Ricky Bell, an outstanding running back at Southern California who played six years in the National Football League, died yesterday at age 29 in a hospital in Inglewood, Calif., not far from his Los Angeles home. Doctors attributed his death to cardiac arrest caused by illnesses from which he had been suffering for two years.
Bell, who was the first pick in the N.F.L.'s 1977 draft, suffered from dermatomyositis and polymyositis, diseases that together affect the skin, the striated muscles and various connective tissues of the body. Their cause is unknown.
''Dermatomyositis is a chronic, inflammatory muscle disease felt to be due to abnormalities of the human immune system,'' said Dr. Allan Metzger of Beverly Hills, who was Bell's physician. ''Less than five percent of patients with this disease have associated heart disease of this severity.'' Led Nation in Rushing
As a junior in college, Bell led the nation in rushing, with 1,875 yards. A year later, he finished second to Tony Dorsett of Pitt in the balloting for the Heisman Trophy. After his senior year, he was drafted by the Tampa Bay Buccaneers, whose head coach, John McKay, had resigned as coach at Southern Cal after Bell's junior season.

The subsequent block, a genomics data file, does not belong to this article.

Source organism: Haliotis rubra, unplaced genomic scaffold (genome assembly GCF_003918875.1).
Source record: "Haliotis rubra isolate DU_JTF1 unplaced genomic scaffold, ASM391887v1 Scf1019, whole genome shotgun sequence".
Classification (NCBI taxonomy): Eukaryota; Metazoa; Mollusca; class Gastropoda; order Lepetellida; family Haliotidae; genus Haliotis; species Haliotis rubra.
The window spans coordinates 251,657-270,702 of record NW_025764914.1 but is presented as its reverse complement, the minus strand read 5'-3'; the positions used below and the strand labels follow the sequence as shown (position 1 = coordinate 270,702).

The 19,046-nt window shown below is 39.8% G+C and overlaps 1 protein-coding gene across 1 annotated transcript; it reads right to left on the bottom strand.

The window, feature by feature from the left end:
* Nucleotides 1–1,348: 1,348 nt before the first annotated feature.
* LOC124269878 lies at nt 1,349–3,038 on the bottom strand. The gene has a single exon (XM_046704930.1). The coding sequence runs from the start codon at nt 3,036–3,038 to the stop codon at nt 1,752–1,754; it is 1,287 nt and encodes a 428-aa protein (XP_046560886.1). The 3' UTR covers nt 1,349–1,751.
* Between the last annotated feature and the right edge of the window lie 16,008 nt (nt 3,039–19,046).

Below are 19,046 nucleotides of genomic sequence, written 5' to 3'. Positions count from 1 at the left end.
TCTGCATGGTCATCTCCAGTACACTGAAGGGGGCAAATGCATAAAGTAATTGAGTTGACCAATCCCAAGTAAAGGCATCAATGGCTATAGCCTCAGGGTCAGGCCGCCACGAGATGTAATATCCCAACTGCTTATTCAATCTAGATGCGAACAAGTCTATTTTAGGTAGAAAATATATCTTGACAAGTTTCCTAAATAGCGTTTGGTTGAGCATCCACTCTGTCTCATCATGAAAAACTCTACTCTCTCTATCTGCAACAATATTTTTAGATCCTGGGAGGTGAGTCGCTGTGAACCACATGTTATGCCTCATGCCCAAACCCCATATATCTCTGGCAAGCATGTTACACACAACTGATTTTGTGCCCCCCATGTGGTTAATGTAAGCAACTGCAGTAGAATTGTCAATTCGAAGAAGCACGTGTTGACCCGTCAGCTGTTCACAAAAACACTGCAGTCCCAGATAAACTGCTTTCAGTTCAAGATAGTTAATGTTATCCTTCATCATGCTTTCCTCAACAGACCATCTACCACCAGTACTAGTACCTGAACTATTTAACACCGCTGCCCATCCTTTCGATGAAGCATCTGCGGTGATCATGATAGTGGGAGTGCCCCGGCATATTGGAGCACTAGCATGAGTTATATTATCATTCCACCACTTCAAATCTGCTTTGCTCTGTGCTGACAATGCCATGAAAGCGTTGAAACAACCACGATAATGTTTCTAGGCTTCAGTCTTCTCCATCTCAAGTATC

''Ricky Bell was one of the finest football players I've ever had the pleasure of coaching,'' McKay said yesterday in a statement issued by the Buccaneers. ''He was an even finer man. This is a great tragedy. My heart goes out to his family.''
When Bell played at Southern Cal, McKay compared him to another great U.S.C. runner, O. J. Simpson.
''Next to O. J.,'' McKay once said, ''Ricky Bell has the best speed I've ever coached at tailback. And at 6-2 and 215 pounds, he's the biggest tailback I've ever had. He has tremendous power of acceleration. There's no limit to his success, provided he continues to get good blocking. But, with his size and speed, he needs less blocking than other people.''
Set Records for Tampa Bay
In five seasons with the Buccaneers, Bell set several club records, and he still holds the Tampa Bay career rushing record, 3,057 yards. But his playing time dwindled in 1981, partly because of a series of minor injuries that were later thought to mark the beginnings of his illness. He asked to be traded, and in March 1982 McKay sent him to the San Diego Chargers. But, suffering from weight loss, aching muscles and severe skin problems, he retired before the 1983 season.
He is survived by his wife, Natalia; a 3-year-old daughter, Noell, and his mother, Ruth.